Friday, 20 December 2013

Richard Burton's book: A Christmas Story

Burton and Taylor in 1964, during the filming of The Sandpiper.

The death of Peter O'Toole this week has seen many describe him as 'the last of the hellraisers', sure to be even now raising a glass upstairs (or down?) with Ollie Reed, Richard Harris and Richard Burton. The last of these was of course the first to die, way back in 1984, and sad to say, there's a danger that Richard Burton is becoming somewhat of a forgotten figure, to recent generations at least. Ask the average person under 30 to name four Richard Burton movies, and they'd struggle, even if they had heard of him. Yes, he's still known as a famous Welshman, a hellraiser, and as part of sentences which contain the words 'Liz Taylor and...', but his actual work, as something which lives on in the public consciousness, is perhaps beginning to fade a bit (with the exception of this, obviously).

A piece of his legacy which has been almost completely forgotten is this book. It was published in 1964, a time when Burton and Taylor were King and Queen of the World, let alone Hollywood. 

The copy of the 1965 Heinemann UK first edition of the book in stock at Withnail Books. It was published by William Morrow in the USA the previous year.
The Withnail copy does not have a dustjacket alas, but here's what one looks like.

A Christmas Story is a slim volume, barely over 30 pages, and the 'story' is essentially an autobiographical fragment. It's Christmas Eve, and the eight year-old Rich is taken out of the house by his Uncle 'Mad Dan' to go and sing with the miners round the bonfire, because his sister is upstairs gravely ill... or is she? Perhaps young Rich will be getting an unexpected 'prezzy-wezzy'...

Given the subject matter, it's impossible not to think of Dylan Thomas's A Child's Christmas in Wales (which you can hear read by the author in full here). Burton knows the comparisons are inevitable, and also that he's not going to 'win', and so wisely namechecks Thomas in his first sentence: "There were not many white Christmases in our part of Wales in my childhood – perhaps only one or two – but Christmas cards and Dickens and Dylan Thomas and wishful memory have turned them all into white."

Having said that, what follows is rather wonderfully written. Here's an excerpt:

"Can I go home now, Mad Dan?"
"Shut your bloody trap and listen," he said, "or I'll have you apprenticed to a haberdasher."
This was a fate worse than death for a miner's son. There was, you understand, the ambition for the walk of the miners in corduroy trousers, with yorks under the knees to stop the loose coal running down into your boots and rats from running up inside your trousers and biting your belly (or worse), and the lamp in the cap on the head, and the bandy, muscle-bound strut of the lords of the coalface."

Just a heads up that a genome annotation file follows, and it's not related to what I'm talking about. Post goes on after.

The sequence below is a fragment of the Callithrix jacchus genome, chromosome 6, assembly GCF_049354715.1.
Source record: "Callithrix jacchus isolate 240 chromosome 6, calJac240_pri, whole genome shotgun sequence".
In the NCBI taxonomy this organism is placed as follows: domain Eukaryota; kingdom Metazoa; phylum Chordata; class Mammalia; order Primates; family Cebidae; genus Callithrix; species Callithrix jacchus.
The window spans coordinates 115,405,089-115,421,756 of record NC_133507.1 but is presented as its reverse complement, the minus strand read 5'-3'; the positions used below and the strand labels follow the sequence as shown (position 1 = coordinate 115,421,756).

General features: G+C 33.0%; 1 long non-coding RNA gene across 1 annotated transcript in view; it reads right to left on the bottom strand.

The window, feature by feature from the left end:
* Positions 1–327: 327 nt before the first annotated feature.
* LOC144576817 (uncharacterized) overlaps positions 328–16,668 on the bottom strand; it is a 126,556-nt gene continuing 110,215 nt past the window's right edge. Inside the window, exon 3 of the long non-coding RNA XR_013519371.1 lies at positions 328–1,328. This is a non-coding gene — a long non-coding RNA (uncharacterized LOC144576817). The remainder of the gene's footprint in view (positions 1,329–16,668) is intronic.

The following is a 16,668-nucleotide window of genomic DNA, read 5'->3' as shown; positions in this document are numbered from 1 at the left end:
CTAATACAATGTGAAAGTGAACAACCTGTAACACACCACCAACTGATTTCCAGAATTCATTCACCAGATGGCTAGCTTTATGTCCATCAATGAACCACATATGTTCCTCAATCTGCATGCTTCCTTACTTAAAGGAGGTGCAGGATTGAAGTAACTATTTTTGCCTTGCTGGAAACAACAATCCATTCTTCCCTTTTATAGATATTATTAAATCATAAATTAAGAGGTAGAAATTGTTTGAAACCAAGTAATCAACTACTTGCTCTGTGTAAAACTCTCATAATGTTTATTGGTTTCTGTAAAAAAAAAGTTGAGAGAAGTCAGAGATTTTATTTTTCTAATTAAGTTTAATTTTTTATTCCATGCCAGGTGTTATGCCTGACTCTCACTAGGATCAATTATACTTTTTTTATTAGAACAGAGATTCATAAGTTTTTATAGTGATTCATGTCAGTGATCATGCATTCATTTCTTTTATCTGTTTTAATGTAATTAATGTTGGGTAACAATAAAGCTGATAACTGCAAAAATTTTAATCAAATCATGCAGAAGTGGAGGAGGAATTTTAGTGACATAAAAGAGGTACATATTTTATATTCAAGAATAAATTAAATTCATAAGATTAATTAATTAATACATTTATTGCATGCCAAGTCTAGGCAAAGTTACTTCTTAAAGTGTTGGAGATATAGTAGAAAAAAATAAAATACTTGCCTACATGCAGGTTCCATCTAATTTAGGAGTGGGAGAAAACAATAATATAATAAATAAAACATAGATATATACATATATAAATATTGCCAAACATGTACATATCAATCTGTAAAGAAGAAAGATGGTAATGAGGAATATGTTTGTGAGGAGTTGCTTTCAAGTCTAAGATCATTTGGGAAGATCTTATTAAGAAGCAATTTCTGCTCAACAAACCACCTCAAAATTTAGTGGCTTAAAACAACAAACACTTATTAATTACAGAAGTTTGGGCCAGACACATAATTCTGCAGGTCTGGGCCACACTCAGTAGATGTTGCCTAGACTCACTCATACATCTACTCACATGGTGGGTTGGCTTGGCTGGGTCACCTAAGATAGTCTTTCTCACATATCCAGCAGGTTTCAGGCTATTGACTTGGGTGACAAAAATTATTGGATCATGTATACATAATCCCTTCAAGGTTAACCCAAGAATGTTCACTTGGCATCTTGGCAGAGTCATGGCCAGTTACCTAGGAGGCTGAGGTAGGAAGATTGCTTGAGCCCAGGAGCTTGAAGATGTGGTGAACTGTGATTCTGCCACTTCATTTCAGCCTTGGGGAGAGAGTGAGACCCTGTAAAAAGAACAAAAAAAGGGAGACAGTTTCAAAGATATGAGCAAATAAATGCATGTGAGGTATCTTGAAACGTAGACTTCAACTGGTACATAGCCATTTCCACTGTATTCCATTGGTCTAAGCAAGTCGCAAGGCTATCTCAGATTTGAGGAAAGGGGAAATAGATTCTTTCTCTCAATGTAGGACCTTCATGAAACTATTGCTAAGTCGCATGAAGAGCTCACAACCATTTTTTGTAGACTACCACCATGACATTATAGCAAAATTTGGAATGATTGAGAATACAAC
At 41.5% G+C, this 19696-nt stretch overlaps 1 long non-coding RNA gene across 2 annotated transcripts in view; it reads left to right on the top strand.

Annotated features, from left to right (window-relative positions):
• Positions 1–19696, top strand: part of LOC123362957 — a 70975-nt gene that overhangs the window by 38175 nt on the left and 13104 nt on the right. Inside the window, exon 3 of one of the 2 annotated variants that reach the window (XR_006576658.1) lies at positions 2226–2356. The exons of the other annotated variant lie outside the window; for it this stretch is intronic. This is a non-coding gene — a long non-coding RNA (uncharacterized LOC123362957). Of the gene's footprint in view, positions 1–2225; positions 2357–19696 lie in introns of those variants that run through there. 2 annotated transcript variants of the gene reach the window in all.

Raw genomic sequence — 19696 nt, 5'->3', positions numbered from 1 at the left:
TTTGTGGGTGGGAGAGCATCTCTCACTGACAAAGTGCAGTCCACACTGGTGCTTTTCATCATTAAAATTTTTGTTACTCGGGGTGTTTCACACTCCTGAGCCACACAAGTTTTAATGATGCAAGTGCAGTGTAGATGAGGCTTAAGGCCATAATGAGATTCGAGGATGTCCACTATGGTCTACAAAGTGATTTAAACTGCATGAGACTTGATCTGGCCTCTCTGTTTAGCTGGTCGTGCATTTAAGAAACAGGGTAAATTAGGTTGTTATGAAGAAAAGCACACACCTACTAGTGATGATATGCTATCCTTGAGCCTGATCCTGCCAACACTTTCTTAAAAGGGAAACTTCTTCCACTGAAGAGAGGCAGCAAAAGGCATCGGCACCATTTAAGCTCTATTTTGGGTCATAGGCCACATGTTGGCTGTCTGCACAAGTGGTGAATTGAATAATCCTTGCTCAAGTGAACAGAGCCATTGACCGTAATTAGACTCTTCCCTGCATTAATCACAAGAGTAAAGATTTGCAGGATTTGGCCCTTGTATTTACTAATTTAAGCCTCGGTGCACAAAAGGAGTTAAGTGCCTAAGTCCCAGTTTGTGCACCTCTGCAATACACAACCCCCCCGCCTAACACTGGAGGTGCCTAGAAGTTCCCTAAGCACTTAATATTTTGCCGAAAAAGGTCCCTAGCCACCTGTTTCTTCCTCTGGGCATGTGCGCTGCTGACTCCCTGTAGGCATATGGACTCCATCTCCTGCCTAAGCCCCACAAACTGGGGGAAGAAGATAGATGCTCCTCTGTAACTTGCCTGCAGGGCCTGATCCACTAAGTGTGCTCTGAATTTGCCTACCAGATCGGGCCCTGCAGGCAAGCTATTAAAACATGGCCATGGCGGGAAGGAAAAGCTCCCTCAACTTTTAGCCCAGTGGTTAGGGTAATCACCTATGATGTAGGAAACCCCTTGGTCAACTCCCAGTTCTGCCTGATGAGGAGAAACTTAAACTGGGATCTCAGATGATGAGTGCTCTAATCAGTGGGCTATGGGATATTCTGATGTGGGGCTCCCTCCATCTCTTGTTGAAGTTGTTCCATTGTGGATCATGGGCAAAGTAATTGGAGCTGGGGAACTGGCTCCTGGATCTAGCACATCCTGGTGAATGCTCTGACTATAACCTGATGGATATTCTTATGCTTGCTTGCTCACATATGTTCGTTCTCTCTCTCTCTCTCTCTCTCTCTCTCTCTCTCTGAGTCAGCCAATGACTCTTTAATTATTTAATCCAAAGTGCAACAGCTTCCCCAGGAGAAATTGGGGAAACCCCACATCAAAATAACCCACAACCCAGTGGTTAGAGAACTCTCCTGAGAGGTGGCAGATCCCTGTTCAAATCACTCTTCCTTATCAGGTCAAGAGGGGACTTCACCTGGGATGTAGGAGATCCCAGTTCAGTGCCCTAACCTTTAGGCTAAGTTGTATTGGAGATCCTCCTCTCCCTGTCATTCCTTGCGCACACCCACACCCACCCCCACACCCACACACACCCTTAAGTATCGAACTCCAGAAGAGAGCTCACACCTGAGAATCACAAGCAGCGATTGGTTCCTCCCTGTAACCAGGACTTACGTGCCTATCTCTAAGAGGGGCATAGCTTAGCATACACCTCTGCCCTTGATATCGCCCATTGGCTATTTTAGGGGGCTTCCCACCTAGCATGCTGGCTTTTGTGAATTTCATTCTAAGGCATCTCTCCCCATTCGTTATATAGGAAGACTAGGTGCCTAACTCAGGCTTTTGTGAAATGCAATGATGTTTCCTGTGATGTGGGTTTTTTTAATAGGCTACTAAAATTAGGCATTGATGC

'The Lords of the Coalface'. Illustration by Lydia Fruhauf.

It helps of course to imagine the words read by Burton himself, in that dark brown voice of his. The initial printing of the UK edition came with a belly band proclaiming: 'The book to be read by Richard Burton on Christmas Day on the BBC', which would have been Christmas 1965. The recording still exists (its internal BBC reference number, should you need it, is WAC ref. Rcont12 ART file 2) but it never got a commercial release as far as I can tell, and hasn't made its way onto the web, sadly. Indeed, the book itself, though it got a new edition in the late 80s with an Introduction by Burton's widow Sally, is now out of print.

Mind you, the same can be said (amazingly, given the rapturous reviews they got and his continuing high profile) of Peter O'Toole's two volumes of non-ghosted autobiography, Loitering With Intent, and Loitering With Intent: The Apprentice, not to mention Richard Harris's book of bonkers (but marvellous) poetry, I, In The Membership Of My Days. There's also Burton's second (and last) book, Meeting Mrs Jenkins, another slim volume reprinting an article which originally appeared in Vogue, about meeting and wooing Liz Taylor. That one is the scarcest of the lot, and will cost you north of $100 for a copy, or indeed $1500 for one signed by both of them. It's got a cracking cover, using a photo taken by the proud husband himself.

It's time to bring all these works back into print... though I bet only an omnibus edition of O'Toole's books is a realistic possibility.

Anyway. Happy Christmas to everyone from Withnail Books, and many thanks for all the support in the first few months, from customers in the shop, to long-distance readers of the blog or Facebook page.

As a festive treat, here's an entire episode of Lee Major's second-finest hour, The Fall Guy, complete with special guest star, playing himself – yup – Richard Burton...

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